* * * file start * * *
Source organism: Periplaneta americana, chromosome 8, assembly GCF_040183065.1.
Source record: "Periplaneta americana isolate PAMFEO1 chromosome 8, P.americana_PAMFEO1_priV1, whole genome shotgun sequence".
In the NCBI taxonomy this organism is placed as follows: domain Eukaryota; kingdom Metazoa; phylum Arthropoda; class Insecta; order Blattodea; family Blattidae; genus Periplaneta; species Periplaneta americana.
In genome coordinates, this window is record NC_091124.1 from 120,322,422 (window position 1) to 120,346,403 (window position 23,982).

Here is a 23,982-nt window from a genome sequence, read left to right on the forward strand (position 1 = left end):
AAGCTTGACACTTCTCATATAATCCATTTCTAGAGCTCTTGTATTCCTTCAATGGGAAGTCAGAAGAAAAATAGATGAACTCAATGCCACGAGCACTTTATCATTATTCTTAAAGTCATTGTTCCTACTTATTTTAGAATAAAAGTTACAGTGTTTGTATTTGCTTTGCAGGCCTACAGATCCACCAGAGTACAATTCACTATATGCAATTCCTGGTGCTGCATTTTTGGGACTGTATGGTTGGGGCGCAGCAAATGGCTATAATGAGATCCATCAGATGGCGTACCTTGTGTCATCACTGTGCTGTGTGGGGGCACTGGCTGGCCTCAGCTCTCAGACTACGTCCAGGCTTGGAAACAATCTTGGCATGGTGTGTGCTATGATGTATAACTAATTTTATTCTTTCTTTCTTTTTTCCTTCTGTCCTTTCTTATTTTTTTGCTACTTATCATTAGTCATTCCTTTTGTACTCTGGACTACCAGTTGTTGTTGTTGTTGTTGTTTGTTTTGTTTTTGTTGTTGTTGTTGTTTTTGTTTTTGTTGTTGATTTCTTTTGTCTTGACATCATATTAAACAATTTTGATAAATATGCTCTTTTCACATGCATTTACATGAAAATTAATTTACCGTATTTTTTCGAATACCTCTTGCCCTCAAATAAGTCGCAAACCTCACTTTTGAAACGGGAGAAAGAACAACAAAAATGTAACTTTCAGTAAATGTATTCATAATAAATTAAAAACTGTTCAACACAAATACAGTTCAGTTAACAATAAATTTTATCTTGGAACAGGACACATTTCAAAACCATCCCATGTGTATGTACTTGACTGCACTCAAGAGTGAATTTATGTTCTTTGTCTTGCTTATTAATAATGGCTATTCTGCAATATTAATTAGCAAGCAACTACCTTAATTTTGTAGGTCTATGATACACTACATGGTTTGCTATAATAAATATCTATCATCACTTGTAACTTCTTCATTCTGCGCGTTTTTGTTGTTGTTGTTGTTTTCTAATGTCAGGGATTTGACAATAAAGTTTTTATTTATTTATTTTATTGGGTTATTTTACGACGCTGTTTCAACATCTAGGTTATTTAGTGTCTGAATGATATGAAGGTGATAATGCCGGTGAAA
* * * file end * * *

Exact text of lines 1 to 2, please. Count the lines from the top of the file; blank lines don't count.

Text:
Source organism: Periplaneta americana, chromosome 8, assembly GCF_040183065.1.
Source record: "Periplaneta americana isolate PAMFEO1 chromosome 8, P.americana_PAMFEO1_priV1, whole genome shotgun sequence".